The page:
…On the day of that first “death” (the second and final one occurred eleven months later), Dr. George returned to Ayer’s bedside. “I came back to talk to him later that evening,” he told Cash. “Very discreetly, I asked him, as a philosopher, what was it like to have had a near-death experience? He suddenly looked rather sheepish. Then he said, ‘I saw a Divine Being. I’m afraid I’m going to have to revise all my various books and opinions.’
“He clearly said ‘Divine Being,’” said Dr. George. “He was confiding in me, and I think he was slightly embarrassed because it was unsettling for him as an atheist. He spoke in a very confidential manner. I think he felt he had come face to face with God, or his maker, or what one might say was God.
Later, when I read his article, I was surprised to see he had left out all mention of it. I was simply amused. I wasn’t very familiar with his philosophy at the time of the incident, so the significance wasn’t immediately obvious.”
(Ayer never wrote or spoke of this conversation with the doctor who saved his life—not to his wife, nor to Nicholas his adult son. It may be that he had no recollection of it. When it came to light as result of Dr. George’s contacting William Cash, both my mother-in-law and Nicholas were skeptical. Why, though, would one doubt the word of an upstanding and seemingly discreet senior consultant physician? I have no reason to disbelieve him.)
When Ayer was released by his doctors a month later, friends and family did notice that he’d changed.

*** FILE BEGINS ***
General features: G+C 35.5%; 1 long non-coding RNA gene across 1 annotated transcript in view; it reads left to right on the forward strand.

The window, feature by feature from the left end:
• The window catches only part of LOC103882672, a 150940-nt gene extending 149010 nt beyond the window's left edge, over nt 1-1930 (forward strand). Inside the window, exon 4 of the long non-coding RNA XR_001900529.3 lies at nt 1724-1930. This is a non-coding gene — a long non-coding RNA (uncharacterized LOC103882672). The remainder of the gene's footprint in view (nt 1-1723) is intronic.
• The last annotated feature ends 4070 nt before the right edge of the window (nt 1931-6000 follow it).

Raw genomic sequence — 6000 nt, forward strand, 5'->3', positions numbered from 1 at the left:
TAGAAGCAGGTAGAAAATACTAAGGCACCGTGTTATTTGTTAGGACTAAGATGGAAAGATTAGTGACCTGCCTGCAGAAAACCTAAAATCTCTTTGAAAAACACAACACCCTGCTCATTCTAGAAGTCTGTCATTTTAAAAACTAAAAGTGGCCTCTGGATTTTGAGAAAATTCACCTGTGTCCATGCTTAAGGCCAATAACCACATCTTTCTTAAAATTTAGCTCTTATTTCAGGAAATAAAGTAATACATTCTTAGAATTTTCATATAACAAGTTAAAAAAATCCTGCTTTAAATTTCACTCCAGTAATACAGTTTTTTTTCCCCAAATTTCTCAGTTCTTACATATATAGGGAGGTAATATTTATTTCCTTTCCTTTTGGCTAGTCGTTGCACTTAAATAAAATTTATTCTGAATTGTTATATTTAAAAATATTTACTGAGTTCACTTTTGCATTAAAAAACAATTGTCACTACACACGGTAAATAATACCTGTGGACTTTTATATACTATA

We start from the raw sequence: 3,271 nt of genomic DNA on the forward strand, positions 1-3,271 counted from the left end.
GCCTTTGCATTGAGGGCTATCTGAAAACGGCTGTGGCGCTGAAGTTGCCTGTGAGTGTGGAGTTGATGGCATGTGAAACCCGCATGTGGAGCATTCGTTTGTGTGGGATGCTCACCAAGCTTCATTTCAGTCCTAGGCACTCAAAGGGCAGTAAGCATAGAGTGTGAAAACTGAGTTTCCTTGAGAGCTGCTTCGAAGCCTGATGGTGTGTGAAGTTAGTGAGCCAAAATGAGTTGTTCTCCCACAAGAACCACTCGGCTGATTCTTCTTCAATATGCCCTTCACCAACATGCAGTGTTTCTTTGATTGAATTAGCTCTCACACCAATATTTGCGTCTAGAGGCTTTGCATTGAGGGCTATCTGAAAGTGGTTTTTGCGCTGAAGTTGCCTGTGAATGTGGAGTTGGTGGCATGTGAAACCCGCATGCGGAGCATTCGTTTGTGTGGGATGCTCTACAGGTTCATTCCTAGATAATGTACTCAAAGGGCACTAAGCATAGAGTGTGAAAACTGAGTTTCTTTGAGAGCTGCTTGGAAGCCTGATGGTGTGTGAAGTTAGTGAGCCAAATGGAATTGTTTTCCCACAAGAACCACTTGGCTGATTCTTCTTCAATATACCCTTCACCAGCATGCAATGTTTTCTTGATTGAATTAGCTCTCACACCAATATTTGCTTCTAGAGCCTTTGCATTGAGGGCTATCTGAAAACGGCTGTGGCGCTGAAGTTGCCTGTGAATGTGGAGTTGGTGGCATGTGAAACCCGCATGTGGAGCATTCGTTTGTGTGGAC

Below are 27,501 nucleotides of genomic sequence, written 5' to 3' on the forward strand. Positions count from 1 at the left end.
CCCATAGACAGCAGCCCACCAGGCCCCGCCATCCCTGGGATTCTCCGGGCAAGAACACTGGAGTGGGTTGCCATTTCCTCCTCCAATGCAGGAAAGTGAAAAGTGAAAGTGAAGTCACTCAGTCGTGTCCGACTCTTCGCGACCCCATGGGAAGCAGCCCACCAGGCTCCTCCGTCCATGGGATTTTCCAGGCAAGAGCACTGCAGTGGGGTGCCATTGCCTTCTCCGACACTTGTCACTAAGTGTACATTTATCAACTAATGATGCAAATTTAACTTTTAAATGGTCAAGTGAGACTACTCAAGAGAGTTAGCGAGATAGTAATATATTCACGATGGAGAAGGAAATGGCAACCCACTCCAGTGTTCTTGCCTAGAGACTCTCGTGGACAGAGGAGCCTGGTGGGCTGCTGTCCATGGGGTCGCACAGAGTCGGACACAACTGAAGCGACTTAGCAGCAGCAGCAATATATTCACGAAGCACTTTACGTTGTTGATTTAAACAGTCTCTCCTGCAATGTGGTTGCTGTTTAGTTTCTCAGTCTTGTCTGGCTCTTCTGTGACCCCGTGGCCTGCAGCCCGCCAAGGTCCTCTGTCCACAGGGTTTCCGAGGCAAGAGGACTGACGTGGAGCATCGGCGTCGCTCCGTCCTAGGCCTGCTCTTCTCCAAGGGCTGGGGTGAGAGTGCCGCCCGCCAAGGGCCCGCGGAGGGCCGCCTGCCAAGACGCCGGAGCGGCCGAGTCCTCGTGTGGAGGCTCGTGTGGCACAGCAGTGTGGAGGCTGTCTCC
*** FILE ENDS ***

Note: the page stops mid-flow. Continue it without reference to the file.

“He became so much nicer after he died,” was the mordant way my mother-in-law, Dee Wells, put it to Cash. “He was not nearly so boastful. He took an interest in other people.”
What she also noticed is that as his life ebbed away, Ayer began spending a great deal of time with Father Frederick Copleston, his former opponent in the BBC debate. Until then they’d never been particularly close, though Ayer had grudging respect for Copleston’s muscular mind. (The erudite Jesuit had taken on Bertrand Russell on the BBC a year before arguing with Ayer, to defend St. Thomas Aquinas’ five metaphysical proofs of god’s existence, not a position guaranteed to endear him to many modern rationalists). Nevertheless, in the last year of his life, Ayer spent many hours in Copleston’s company, talking and arguing about who knows what. The must have made an odd couple seated together in the darkest recesses of London’s Garrick Club. The Catholic divine even graced Ayer’s scrupulously secular cremation.
“In the end, he was Freddie’s closest friend,” said Dee. “It was quite extraordinary.”
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